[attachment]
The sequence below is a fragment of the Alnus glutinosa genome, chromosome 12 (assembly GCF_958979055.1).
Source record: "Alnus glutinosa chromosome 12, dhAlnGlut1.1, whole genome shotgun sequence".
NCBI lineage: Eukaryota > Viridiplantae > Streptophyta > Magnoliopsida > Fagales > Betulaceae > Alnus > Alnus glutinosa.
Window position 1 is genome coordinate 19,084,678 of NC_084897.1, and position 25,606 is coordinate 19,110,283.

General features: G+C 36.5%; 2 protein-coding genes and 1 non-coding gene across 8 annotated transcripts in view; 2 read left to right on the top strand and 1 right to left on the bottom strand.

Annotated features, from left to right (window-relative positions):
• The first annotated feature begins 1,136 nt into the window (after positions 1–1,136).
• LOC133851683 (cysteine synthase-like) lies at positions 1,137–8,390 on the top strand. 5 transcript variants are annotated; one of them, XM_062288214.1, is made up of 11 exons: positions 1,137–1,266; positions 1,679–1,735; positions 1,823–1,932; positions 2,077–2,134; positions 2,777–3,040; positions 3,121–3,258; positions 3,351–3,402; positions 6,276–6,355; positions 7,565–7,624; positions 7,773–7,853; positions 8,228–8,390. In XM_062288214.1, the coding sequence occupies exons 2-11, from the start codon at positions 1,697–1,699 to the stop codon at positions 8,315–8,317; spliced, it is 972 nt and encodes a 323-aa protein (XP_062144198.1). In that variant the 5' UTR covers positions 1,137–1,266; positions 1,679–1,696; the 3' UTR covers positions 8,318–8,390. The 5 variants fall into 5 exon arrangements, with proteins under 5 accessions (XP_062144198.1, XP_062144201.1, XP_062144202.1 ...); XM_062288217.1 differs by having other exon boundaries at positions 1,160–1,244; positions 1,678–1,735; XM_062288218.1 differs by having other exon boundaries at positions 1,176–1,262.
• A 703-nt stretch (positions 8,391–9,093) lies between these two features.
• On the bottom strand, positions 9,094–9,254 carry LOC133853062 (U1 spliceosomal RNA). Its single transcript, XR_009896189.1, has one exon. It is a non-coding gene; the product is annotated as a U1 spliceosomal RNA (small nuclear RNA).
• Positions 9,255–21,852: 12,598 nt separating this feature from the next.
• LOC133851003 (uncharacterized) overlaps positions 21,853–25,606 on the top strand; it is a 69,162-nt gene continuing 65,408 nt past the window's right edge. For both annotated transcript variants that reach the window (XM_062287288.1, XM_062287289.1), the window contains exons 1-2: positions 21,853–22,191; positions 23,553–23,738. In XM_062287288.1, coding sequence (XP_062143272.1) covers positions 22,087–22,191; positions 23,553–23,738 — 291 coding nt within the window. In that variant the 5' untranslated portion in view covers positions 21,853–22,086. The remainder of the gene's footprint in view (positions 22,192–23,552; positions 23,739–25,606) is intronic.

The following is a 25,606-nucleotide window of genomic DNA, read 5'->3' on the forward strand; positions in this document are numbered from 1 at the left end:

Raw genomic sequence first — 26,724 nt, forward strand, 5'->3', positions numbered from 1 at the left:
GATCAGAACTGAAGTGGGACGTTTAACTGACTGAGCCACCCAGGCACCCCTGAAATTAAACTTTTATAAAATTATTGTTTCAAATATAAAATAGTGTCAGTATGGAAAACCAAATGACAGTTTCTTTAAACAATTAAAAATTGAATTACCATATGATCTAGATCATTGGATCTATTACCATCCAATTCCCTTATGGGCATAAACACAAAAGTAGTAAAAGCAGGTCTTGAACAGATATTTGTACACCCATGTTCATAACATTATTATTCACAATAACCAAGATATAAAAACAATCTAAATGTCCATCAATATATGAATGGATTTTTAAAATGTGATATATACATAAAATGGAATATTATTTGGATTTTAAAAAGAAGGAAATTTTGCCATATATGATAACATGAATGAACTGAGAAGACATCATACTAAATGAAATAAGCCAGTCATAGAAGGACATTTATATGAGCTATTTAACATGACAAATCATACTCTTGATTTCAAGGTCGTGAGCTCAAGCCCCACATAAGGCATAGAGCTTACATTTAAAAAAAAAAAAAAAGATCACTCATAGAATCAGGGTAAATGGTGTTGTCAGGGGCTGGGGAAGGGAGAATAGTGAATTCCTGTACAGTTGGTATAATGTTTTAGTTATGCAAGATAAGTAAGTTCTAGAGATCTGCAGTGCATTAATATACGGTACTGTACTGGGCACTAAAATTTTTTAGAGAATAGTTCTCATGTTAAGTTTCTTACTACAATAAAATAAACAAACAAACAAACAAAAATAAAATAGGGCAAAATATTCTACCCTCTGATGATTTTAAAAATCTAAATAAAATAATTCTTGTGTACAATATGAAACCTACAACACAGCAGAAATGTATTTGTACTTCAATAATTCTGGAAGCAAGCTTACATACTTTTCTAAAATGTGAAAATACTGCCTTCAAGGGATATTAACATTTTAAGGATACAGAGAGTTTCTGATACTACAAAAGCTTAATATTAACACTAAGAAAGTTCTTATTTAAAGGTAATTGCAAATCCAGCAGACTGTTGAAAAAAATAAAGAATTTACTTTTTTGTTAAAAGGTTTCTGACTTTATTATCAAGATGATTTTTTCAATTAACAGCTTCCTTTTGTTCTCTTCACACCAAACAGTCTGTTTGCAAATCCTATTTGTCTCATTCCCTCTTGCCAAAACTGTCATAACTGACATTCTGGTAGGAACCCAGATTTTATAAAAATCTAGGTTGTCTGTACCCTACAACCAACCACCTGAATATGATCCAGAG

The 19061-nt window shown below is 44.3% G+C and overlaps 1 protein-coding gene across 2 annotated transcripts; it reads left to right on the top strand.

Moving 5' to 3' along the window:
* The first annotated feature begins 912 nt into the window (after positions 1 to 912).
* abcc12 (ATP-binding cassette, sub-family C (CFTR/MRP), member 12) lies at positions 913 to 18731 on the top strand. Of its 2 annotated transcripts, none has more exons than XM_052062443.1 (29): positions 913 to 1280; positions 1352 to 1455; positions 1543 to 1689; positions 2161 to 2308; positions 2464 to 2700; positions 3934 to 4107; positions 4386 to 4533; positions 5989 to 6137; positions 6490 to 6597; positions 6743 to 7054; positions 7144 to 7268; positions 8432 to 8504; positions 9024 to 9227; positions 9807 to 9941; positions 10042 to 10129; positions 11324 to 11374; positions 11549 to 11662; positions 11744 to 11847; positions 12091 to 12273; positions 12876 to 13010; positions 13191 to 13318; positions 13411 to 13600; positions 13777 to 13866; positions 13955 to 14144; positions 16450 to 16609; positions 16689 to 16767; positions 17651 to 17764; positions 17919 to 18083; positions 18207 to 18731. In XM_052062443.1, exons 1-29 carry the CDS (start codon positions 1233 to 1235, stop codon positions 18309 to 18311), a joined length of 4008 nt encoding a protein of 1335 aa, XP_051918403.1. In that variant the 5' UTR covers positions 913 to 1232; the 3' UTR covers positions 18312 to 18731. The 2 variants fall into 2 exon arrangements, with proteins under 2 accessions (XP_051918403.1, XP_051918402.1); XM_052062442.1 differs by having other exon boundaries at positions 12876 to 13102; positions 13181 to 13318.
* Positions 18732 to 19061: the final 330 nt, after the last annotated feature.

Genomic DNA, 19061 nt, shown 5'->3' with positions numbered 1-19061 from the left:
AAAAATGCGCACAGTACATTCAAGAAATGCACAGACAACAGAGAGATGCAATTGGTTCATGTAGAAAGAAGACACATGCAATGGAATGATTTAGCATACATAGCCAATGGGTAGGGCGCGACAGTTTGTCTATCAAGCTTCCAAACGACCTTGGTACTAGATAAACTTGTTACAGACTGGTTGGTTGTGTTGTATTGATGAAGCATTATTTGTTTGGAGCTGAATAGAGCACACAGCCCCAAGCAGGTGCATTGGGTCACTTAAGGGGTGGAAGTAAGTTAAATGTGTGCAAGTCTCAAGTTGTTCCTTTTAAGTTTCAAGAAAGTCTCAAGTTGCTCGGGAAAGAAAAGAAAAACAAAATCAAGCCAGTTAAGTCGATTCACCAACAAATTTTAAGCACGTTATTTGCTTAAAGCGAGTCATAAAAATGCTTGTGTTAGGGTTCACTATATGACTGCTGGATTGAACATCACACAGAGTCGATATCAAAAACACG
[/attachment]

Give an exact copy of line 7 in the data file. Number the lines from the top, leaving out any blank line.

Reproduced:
• The first annotated feature begins 1,136 nt into the window (after positions 1–1,136).